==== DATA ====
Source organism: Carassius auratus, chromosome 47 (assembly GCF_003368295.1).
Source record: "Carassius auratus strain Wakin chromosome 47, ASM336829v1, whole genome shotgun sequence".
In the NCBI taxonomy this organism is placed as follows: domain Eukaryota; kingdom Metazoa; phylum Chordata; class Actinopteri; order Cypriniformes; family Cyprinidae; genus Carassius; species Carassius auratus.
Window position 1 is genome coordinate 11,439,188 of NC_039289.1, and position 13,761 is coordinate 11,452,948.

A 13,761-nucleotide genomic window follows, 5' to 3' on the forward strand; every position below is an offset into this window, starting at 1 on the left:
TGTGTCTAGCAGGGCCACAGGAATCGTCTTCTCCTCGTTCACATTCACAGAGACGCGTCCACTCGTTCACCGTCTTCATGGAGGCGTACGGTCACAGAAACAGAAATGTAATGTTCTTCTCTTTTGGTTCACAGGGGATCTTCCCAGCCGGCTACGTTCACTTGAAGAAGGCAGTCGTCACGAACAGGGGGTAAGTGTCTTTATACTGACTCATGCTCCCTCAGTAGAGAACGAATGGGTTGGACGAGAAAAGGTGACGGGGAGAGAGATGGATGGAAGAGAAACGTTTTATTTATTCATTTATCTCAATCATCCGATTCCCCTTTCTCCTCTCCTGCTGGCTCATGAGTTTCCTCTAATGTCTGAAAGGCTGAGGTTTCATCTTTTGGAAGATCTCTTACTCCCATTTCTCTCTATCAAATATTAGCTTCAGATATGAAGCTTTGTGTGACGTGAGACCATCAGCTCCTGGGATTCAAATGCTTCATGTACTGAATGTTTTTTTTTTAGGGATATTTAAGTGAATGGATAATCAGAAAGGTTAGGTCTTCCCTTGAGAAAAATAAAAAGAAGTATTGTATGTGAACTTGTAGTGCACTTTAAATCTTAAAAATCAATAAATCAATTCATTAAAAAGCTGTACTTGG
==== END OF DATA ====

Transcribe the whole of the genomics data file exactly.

Source organism: Carassius auratus, chromosome 47 (assembly GCF_003368295.1).
Source record: "Carassius auratus strain Wakin chromosome 47, ASM336829v1, whole genome shotgun sequence".
In the NCBI taxonomy this organism is placed as follows: domain Eukaryota; kingdom Metazoa; phylum Chordata; class Actinopteri; order Cypriniformes; family Cyprinidae; genus Carassius; species Carassius auratus.
Window position 1 is genome coordinate 11,439,188 of NC_039289.1, and position 13,761 is coordinate 11,452,948.

A 13,761-nucleotide genomic window follows, 5' to 3' on the forward strand; every position below is an offset into this window, starting at 1 on the left:
TGTGTCTAGCAGGGCCACAGGAATCGTCTTCTCCTCGTTCACATTCACAGAGACGCGTCCACTCGTTCACCGTCTTCATGGAGGCGTACGGTCACAGAAACAGAAATGTAATGTTCTTCTCTTTTGGTTCACAGGGGATCTTCCCAGCCGGCTACGTTCACTTGAAGAAGGCAGTCGTCACGAACAGGGGGTAAGTGTCTTTATACTGACTCATGCTCCCTCAGTAGAGAACGAATGGGTTGGACGAGAAAAGGTGACGGGGAGAGAGATGGATGGAAGAGAAACGTTTTATTTATTCATTTATCTCAATCATCCGATTCCCCTTTCTCCTCTCCTGCTGGCTCATGAGTTTCCTCTAATGTCTGAAAGGCTGAGGTTTCATCTTTTGGAAGATCTCTTACTCCCATTTCTCTCTATCAAATATTAGCTTCAGATATGAAGCTTTGTGTGACGTGAGACCATCAGCTCCTGGGATTCAAATGCTTCATGTACTGAATGTTTTTTTTTTAGGGATATTTAAGTGAATGGATAATCAGAAAGGTTAGGTCTTCCCTTGAGAAAAATAAAAAGAAGTATTGTATGTGAACTTGTAGTGCACTTTAAATCTTAAAAATCAATAAATCAATTCATTAAAAAGCTGTACTTGG